Subject: I have found a CD that I think you would enjoy
|Joseph Joachim Raff, Samuel Friedmann, Rheinland-Pfalz Philharmonic Orchestra|
Raff: Symphony 1: To the Fatherland
Listen to Samples
D. Held | New York, NY | 03/26/2006
(4 out of 5 stars)
"The relatively unknown Raff was an associate of Franz Liszt though this piece is more melodic, less stridently dramatic than some of Lizst's music. Don't be fooled by the title: This is non-programmatic, melodic, congenial music somewhat akin to Schubert and Mendelsohn. The symphony unfolds in that classic sonata-allegro format used by the great classical composers. Again, Schubert comes to mind; particularly his ninth which this symphony resembles in scope, but not in thematic excellence. In the end things are pleasant enough, but perhaps just a little too pedestrian. I don't want to give the impression that the music is not worthy; at almost 1 hour with lots of variety (Raff orchestration is notably excellent), and at a bargain price, it's definitely worth a look over.
Raff is not the most scintillating composer, nor is the music particularly innovative as say Berlioz, but he does have a certain way with tunes and this recording has an amiability that makes his music hard to resist. Another tour de force from Naxos!"
One of the Greatest 1st's Ever
Robert Thomas | Los Angeles, CA | 04/30/2006
(5 out of 5 stars)
"After a lifetime of listening to Brahms, Liszt and Wagner (All contemporaries of Raff), I find the music of Raff to be a wondrous revelation in every respect. Gorgeous melodies, top notch orchestration, and a staggering technical ablility when it comes to musical development.
Joachim Raff is probably the most extreme example of neglected genius in the history of music. During his lifetime, this prolific composer enjoyed great acclaim and his name was often spoken of in the same breath as the leaders of the two great opposing musical schools of the day, Brahms and Wagner. Unfortunately, he did not fit into either of those camps, which made him unpopular with fellow musicians. Upon his death, when he most needed someone to champion his music, his musical brethren turned their collective backs on him, thus allowing his genius to slide into oblivion.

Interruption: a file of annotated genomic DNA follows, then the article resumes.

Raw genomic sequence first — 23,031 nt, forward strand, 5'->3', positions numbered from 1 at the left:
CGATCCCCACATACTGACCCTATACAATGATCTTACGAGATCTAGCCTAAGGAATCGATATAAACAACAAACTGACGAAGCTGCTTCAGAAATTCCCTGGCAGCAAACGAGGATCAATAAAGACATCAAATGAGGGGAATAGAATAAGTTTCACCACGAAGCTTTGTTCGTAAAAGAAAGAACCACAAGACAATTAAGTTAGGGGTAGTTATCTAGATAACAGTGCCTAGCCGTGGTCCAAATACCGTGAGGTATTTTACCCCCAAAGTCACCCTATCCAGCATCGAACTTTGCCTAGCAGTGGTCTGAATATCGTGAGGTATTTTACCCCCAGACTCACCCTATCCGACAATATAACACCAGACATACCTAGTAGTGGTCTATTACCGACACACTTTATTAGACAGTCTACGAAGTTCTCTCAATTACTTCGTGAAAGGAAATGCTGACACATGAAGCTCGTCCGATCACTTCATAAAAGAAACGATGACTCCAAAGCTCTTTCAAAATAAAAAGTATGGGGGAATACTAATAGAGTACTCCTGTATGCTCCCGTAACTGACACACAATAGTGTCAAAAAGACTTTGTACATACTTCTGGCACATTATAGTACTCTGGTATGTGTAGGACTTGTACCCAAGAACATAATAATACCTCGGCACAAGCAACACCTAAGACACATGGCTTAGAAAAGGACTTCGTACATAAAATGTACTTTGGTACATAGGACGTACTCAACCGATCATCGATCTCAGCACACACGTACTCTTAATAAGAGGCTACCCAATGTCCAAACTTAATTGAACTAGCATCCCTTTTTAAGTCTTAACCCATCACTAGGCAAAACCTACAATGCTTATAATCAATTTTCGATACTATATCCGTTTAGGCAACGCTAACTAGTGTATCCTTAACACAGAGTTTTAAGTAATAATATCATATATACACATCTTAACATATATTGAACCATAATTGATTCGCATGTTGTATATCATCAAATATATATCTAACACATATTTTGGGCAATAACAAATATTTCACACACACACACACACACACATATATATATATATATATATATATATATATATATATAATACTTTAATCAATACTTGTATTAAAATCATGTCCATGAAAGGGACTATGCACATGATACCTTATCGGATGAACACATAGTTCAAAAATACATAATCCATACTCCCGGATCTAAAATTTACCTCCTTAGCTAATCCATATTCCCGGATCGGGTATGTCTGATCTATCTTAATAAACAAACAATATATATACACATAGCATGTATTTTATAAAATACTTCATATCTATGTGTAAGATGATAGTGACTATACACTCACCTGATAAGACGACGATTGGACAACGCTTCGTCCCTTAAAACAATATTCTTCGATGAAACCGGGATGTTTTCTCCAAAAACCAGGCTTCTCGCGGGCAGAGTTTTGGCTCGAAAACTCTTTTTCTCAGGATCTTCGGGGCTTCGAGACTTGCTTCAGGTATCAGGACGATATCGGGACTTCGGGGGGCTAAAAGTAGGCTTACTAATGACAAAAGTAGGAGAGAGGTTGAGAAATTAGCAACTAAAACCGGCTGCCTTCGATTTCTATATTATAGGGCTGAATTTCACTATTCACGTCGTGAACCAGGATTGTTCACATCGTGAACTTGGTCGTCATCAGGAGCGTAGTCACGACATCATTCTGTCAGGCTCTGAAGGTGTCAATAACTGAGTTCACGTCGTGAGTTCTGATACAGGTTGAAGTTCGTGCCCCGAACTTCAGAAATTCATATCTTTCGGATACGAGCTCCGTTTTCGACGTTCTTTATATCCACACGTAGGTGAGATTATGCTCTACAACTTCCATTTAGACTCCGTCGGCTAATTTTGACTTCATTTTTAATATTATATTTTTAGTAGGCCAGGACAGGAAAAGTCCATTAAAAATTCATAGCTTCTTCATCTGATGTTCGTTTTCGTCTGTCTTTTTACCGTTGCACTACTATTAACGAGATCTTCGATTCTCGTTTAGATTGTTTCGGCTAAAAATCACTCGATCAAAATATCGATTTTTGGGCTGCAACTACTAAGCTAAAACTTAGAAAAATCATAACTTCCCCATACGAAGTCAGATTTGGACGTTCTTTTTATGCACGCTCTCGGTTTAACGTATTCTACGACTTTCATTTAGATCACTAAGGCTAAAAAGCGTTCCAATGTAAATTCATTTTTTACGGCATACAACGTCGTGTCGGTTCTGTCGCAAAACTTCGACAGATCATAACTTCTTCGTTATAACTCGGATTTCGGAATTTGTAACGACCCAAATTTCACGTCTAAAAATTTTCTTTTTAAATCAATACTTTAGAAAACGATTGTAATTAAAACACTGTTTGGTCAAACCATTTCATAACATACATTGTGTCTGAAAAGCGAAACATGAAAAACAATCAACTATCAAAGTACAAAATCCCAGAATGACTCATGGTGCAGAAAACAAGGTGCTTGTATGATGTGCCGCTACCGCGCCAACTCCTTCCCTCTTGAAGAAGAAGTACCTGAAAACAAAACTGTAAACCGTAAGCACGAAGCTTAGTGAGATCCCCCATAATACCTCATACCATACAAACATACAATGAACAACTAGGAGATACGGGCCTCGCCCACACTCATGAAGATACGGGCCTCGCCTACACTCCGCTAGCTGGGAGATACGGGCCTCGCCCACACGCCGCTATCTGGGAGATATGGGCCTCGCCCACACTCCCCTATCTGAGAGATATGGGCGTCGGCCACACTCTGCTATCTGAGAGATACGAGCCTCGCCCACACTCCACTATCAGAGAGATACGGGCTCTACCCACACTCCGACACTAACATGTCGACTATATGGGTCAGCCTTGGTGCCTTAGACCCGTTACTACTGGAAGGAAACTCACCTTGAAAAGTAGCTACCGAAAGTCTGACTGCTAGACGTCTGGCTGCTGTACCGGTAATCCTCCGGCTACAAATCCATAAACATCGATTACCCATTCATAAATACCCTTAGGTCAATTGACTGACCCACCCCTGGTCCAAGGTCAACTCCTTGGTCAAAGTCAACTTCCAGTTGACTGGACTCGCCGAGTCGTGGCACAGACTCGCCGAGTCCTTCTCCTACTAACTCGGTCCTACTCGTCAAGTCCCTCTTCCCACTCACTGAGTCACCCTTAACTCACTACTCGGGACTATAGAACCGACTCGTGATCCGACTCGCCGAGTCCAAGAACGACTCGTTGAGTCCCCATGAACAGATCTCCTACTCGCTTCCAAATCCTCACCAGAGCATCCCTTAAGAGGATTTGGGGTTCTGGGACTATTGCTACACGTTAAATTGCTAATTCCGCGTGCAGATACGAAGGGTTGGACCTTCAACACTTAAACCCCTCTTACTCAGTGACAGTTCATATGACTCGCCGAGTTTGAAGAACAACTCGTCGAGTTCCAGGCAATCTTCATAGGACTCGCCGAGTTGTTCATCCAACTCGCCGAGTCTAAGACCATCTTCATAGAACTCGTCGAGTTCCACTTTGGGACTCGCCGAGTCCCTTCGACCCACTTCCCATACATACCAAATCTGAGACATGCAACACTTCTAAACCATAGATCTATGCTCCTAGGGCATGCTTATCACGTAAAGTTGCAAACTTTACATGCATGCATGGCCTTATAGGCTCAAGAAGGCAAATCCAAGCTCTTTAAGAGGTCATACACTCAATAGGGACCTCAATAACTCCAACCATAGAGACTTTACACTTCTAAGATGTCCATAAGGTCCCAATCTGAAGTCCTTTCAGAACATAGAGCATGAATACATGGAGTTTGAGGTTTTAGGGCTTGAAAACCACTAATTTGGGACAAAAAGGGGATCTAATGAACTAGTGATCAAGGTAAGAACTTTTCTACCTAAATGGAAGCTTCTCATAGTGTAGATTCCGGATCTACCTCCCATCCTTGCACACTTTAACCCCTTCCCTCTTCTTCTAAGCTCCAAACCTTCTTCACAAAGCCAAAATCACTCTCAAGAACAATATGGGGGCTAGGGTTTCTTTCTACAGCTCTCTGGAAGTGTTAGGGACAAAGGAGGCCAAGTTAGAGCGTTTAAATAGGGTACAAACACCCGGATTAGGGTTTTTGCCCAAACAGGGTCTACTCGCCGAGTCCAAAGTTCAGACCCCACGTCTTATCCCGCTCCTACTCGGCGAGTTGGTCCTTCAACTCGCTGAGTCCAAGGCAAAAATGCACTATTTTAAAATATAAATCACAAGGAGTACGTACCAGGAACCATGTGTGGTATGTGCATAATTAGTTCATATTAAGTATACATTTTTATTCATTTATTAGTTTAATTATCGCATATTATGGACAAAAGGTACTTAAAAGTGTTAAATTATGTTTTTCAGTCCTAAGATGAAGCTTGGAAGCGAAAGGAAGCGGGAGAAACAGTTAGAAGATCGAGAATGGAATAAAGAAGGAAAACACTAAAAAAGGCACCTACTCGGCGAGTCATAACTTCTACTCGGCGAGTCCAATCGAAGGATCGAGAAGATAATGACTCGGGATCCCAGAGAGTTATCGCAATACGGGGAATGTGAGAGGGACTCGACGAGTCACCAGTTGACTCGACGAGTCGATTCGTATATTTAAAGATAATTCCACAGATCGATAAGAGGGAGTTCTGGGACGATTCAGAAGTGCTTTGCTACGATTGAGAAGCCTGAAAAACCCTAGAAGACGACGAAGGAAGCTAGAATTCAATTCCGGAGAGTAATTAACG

Personally, I find Raff to be more compelling than Mendelssohn, Schubert, or Wagner, and there are moments of greatness in his work that reach emotional heights equalled only by Brahms himself.
This 1st symphony is the perfect starting point for one interested in discovering Raff's music. It is not only one of the best symphonies of it's day, but one of the most memorable 1st symphonies in history, along with those of Mahler, Kalinnikov, Balakirev and Elgar, to name a few.
There are moments of rapture in the first two movements alone that are worth catapulting Raff into the history books.
It pains me, it truly does, that a composer of this caliber has been resigned to a footnote within a footnote, and you owe it to yourself to discover his genius.
Another neglected composer from this period you might want to check out is Carl Reinecke, who also wrote an absolutely wonderful 1st symphony. One of the best.
WARNING: Neglecting this music could be damaging to your soul."
A good introduction to Raff's music
Carlos Quintero | Caracas, Venezuela | 10/29/2009
(4 out of 5 stars)
This is for sure a very interesting work and a good way to introduce
in Raff's music. This is romantic music, although not a great work. This
recording is done very well by those performers, so it's a safe recommendation
to explore unknown composers from that period."